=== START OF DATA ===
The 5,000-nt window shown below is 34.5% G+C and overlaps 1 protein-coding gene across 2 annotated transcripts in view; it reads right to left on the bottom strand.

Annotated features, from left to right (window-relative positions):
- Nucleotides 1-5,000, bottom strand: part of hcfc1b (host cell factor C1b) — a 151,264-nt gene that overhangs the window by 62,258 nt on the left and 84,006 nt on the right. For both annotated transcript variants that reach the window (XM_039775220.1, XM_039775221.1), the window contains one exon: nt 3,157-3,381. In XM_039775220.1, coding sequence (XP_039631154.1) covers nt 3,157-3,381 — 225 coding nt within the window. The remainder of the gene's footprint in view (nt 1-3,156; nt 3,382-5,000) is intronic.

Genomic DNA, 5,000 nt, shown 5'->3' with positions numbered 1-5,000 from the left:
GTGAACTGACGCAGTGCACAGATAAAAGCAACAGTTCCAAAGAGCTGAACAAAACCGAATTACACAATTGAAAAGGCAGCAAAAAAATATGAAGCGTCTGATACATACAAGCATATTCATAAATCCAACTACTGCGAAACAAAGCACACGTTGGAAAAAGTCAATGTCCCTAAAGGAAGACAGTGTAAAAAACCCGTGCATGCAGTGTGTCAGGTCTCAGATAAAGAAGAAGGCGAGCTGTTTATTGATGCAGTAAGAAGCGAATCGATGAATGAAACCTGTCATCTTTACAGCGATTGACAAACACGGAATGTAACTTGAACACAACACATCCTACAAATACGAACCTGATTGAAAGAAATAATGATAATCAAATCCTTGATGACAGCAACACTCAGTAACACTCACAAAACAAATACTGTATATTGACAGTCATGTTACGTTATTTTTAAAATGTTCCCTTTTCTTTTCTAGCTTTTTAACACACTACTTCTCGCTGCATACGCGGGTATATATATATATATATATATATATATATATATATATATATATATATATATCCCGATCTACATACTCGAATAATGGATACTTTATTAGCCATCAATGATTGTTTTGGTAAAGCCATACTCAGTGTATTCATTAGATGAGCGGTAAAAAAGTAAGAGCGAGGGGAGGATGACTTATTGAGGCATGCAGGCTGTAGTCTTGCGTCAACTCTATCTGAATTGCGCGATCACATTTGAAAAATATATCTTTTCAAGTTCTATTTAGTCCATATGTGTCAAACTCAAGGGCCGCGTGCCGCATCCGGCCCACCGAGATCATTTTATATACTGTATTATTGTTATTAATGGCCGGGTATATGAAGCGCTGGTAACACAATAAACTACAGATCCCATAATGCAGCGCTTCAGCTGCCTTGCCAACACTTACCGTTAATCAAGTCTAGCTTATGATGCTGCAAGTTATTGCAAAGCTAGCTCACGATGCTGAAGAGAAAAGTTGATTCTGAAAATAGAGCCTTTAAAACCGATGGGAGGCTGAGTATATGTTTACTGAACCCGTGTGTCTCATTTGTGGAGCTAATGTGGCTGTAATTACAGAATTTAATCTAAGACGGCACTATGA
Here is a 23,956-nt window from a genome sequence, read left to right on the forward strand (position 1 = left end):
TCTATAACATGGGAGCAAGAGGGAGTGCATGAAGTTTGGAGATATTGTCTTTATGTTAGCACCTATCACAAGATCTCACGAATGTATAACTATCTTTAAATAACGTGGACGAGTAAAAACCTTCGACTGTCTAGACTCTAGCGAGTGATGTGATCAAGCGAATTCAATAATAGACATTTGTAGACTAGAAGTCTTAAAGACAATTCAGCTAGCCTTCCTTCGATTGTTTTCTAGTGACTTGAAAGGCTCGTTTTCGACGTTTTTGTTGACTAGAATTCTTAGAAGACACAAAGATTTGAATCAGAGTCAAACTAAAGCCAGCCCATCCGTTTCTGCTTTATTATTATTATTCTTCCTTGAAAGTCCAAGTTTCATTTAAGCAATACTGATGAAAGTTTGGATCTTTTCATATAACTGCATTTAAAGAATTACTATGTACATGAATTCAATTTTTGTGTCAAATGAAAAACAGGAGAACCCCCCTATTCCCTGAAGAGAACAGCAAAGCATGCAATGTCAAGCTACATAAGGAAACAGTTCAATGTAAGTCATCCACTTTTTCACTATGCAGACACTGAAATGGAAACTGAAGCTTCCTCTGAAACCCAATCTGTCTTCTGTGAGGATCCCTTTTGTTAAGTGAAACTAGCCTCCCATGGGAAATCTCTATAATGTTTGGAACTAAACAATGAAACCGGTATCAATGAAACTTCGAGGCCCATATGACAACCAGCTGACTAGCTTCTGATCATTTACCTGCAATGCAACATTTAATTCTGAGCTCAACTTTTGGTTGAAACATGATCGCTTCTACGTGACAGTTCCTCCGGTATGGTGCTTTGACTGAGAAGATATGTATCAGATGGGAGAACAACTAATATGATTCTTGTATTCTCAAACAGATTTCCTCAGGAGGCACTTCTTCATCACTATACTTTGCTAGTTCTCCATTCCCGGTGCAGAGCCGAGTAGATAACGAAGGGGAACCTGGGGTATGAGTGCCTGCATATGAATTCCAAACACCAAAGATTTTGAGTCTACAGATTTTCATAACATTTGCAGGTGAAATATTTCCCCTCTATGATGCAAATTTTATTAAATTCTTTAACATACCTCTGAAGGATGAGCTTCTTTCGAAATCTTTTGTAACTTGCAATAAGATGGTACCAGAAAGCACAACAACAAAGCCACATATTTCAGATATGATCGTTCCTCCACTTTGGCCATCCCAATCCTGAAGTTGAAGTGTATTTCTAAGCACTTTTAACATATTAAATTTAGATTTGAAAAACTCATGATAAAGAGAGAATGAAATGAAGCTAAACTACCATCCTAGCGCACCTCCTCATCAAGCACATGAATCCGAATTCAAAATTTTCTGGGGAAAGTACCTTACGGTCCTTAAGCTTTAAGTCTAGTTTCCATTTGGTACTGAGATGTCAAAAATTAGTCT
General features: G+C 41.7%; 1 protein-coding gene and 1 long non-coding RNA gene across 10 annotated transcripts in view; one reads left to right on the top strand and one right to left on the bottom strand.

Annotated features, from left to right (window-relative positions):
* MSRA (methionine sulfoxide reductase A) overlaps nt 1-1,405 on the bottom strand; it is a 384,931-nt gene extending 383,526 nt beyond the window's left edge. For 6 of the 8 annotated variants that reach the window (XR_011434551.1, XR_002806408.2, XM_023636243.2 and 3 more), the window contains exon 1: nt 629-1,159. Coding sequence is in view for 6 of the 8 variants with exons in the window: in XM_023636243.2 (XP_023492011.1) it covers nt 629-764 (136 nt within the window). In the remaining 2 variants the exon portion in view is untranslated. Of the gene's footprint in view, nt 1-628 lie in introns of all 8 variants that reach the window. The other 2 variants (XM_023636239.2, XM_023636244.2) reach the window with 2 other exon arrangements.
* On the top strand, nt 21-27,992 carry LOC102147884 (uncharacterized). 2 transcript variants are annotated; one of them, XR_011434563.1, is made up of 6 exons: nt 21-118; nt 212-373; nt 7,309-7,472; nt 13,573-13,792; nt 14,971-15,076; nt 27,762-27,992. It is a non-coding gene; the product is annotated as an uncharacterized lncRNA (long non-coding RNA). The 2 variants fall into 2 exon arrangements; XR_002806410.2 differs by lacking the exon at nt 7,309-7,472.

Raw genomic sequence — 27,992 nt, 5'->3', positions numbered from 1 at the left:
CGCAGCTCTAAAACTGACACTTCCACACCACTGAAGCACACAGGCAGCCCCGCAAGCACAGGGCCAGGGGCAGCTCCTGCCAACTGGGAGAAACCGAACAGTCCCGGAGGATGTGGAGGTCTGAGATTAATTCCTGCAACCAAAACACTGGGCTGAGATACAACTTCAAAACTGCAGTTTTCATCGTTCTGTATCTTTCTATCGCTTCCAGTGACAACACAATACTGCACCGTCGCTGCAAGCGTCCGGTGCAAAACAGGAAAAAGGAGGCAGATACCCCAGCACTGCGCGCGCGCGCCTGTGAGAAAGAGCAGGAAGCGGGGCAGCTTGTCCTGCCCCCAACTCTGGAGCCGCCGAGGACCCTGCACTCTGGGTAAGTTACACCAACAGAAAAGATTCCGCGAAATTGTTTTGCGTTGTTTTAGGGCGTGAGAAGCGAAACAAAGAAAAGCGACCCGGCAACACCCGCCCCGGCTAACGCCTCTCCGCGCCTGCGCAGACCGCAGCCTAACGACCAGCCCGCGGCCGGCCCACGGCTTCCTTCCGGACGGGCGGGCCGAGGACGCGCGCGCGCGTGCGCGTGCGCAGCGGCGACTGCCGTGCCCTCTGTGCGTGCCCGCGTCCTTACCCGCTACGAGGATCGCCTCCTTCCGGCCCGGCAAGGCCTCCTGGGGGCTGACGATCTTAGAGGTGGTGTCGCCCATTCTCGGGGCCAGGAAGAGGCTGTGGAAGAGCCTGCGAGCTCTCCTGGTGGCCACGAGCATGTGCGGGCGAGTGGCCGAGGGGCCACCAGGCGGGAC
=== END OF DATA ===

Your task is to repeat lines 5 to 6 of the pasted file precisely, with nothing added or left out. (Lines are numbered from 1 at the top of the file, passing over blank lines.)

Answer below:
GTGAACTGACGCAGTGCACAGATAAAAGCAACAGTTCCAAAGAGCTGAACAAAACCGAATTACACAATTGAAAAGGCAGCAAAAAAATATGAAGCGTCTGATACATACAAGCATATTCATAAATCCAACTACTGCGAAACAAAGCACACGTTGGAAAAAGTCAATGTCCCTAAAGGAAGACAGTGTAAAAAACCCGTGCATGCAGTGTGTCAGGTCTCAGATAAAGAAGAAGGCGAGCTGTTTATTGATGCAGTAAGAAGCGAATCGATGAATGAAACCTGTCATCTTTACAGCGATTGACAAACACGGAATGTAACTTGAACACAACACATCCTACAAATACGAACCTGATTGAAAGAAATAATGATAATCAAATCCTTGATGACAGCAACACTCAGTAACACTCACAAAACAAATACTGTATATTGACAGTCATGTTACGTTATTTTTAAAATGTTCCCTTTTCTTTTCTAGCTTTTTAACACACTACTTCTCGCTGCATACGCGGGTATATATATATATATATATATATATATATATATATATATATATATATATATCCCGATCTACATACTCGAATAATGGATACTTTATTAGCCATCAATGATTGTTTTGGTAAAGCCATACTCAGTGTATTCATTAGATGAGCGGTAAAAAAGTAAGAGCGAGGGGAGGATGACTTATTGAGGCATGCAGGCTGTAGTCTTGCGTCAACTCTATCTGAATTGCGCGATCACATTTGAAAAATATATCTTTTCAAGTTCTATTTAGTCCATATGTGTCAAACTCAAGGGCCGCGTGCCGCATCCGGCCCACCGAGATCATTTTATATACTGTATTATTGTTATTAATGGCCGGGTATATGAAGCGCTGGTAACACAATAAACTACAGATCCCATAATGCAGCGCTTCAGCTGCCTTGCCAACACTTACCGTTAATCAAGTCTAGCTTATGATGCTGCAAGTTATTGCAAAGCTAGCTCACGATGCTGAAGAGAAAAGTTGATTCTGAAAATAGAGCCTTTAAAACCGATGGGAGGCTGAGTATATGTTTACTGAACCCGTGTGTCTCATTTGTGGAGCTAATGTGGCTGTAATTACAGAATTTAATCTAAGACGGCACTATGA
Here is a 23,956-nt window from a genome sequence, read left to right on the forward strand (position 1 = left end):